The world struggles to reach by 2020 the agreed target of securing 17% of its terrestrial surface, covering the different ecosystems, as a protected nature area. The Sakha Republic (Yakutia; the largest region of Russia) has already more than doubled this figure with 38% of its entire territory protected in different kinds of nature reserves. Yakutia’s Minister of Ecology, Nature Management and Forestry, Sakhamin Afanasyev, presented this enormous achievement September 26 at the “Ecotourism and Protected Area” event of the Northern Sustainable Development Forum (NSDF) in Yakutsk. Co-organised and -chaired by the Yakutian Government and LT&C, this event was one of many quite different ones at the 4-day’s Forum. Much of the credit for achieving the extensive network of nature reserves were given to Sakha’s first president, Mikhail Nikolaev. The present Government is building further on his foresightful nature conservation policy in the 1990s, once titled and awarded by WWF as a “Gift to the Earth“. The protected area network grows further. Only recently, the entire New Sibrian Islands were declared a regional nature reserve.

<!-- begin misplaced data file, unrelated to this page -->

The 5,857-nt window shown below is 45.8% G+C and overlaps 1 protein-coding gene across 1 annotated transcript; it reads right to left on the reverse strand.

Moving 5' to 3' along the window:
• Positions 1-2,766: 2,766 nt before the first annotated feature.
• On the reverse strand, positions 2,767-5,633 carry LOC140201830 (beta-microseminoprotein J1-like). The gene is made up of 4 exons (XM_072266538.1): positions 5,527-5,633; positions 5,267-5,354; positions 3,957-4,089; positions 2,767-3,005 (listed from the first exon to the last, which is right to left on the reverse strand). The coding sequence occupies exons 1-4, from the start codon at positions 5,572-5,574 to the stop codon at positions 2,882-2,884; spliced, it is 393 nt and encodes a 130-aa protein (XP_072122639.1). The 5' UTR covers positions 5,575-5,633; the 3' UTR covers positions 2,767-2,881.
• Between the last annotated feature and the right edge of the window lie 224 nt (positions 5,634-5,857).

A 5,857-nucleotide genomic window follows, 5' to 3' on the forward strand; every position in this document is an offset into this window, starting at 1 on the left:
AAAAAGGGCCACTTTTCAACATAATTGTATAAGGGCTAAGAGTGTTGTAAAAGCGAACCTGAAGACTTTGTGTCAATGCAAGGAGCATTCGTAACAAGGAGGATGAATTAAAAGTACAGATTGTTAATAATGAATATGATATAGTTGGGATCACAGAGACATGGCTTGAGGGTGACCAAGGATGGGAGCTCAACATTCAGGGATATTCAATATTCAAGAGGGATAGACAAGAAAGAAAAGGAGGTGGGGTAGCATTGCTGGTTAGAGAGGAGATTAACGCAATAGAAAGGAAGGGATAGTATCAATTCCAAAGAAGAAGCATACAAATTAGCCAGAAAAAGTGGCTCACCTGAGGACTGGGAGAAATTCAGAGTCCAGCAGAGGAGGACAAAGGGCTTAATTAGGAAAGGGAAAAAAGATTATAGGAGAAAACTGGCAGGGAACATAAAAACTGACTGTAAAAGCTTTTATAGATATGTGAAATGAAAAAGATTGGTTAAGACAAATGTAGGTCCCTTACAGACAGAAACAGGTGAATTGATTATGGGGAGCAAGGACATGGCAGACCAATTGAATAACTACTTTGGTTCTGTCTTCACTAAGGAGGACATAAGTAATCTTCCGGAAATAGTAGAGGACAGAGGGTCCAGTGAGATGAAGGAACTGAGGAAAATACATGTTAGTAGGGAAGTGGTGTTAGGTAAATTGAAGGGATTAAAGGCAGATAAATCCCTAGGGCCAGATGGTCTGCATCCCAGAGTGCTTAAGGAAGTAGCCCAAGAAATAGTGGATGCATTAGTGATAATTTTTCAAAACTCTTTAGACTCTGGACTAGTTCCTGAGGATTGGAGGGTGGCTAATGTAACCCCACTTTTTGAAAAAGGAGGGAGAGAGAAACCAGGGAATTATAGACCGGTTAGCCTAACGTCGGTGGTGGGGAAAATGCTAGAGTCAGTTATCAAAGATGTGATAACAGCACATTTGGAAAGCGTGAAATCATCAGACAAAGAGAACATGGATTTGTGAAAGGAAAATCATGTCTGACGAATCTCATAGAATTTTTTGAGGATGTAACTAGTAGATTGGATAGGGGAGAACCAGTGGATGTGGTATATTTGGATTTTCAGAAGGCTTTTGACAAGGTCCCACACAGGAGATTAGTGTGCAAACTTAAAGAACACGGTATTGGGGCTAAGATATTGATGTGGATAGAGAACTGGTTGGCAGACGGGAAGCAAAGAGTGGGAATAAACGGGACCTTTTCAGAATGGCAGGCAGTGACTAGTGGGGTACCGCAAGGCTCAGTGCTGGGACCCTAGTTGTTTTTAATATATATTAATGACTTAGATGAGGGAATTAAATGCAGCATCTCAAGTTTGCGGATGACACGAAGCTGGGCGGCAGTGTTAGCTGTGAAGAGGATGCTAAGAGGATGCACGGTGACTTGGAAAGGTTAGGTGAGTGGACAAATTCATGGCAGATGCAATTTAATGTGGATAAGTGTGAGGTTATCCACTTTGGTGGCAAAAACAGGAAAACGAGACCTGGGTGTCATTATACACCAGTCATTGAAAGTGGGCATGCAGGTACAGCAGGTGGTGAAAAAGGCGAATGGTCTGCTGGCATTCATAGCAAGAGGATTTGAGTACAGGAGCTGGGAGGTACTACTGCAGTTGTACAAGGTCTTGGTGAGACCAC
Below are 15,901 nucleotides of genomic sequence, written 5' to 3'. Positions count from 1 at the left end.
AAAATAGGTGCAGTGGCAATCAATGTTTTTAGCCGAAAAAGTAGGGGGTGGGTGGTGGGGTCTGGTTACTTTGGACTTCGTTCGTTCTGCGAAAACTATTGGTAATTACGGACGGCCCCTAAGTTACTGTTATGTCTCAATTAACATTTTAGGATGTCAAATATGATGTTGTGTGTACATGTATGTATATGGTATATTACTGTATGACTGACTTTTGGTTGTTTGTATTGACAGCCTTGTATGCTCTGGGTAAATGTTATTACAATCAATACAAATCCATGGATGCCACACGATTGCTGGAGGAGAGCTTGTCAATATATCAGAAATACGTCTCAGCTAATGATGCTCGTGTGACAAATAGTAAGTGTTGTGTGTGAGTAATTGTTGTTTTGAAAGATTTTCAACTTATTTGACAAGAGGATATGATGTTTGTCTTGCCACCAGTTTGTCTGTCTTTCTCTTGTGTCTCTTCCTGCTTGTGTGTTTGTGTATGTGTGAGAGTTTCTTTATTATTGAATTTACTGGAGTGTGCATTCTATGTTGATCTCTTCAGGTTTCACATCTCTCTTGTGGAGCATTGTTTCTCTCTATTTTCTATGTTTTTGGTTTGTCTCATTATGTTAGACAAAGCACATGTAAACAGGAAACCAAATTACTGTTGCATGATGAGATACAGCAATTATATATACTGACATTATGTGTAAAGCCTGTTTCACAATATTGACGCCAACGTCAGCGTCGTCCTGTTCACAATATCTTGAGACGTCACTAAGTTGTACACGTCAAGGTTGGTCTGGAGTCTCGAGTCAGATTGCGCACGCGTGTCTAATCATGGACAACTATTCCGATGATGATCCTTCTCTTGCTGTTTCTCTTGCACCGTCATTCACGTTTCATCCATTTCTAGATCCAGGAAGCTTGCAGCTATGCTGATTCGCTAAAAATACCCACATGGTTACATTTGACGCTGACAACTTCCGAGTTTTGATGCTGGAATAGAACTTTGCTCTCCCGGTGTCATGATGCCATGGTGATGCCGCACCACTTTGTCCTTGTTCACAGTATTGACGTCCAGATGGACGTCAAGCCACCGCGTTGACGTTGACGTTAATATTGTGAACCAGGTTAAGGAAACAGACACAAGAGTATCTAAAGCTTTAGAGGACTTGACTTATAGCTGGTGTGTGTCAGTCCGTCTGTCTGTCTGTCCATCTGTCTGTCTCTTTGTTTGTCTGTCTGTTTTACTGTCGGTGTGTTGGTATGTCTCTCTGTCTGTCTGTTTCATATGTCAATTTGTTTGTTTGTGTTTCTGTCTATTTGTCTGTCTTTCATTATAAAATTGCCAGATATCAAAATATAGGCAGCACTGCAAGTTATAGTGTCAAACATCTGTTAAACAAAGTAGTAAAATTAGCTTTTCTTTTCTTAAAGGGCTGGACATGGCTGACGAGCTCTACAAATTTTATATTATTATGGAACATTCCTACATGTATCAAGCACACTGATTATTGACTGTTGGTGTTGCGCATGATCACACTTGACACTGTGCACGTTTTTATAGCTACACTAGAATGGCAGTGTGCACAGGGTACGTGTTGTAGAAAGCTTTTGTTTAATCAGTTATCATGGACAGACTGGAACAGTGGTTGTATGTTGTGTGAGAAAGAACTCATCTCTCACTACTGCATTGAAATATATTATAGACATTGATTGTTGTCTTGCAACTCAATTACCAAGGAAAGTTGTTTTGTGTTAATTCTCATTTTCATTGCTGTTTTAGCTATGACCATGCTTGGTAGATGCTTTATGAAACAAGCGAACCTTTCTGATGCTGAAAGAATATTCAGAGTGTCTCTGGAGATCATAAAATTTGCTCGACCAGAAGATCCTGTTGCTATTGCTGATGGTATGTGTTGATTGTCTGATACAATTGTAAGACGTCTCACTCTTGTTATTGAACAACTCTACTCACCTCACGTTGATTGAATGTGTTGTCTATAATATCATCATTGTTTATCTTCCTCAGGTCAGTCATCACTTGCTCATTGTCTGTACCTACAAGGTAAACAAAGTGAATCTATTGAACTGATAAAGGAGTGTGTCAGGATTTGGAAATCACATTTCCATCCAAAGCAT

How can eco- or sustainable tourism help to preserve these impressive and vast natural landscapes and ecosystems for future generations? This was the main question, raised, e.g. by the initiator of the Ecotourism and Protected Areas round table from the Yaktian Government and Northern Forum, Vladimir Vasiliev. The understanding of the term “sustainable tourism” was clarified right at the beginning of the round table by Olga Zakharova from the State University of Tyumen: Tourism, which supports the UN-defined Sustainable Development Goals (SDGs). She further described what could become a common perspective: “Our idea is to introduce a new concept of sustainable tourism in the Arctic at those territories which are home to northern indigenous peoples to make tourism a means of teaching the Sustainable Development Goals. Each part of the tourist route starting from preparatory activities and finishing with farewell words to the northern land can be designed through a prism of Sustainable Development Goals. This can be achieved by studying traditional values of northern indigenous peoples, their perceptions of humans’ place in the world, their traditions and economic activities.”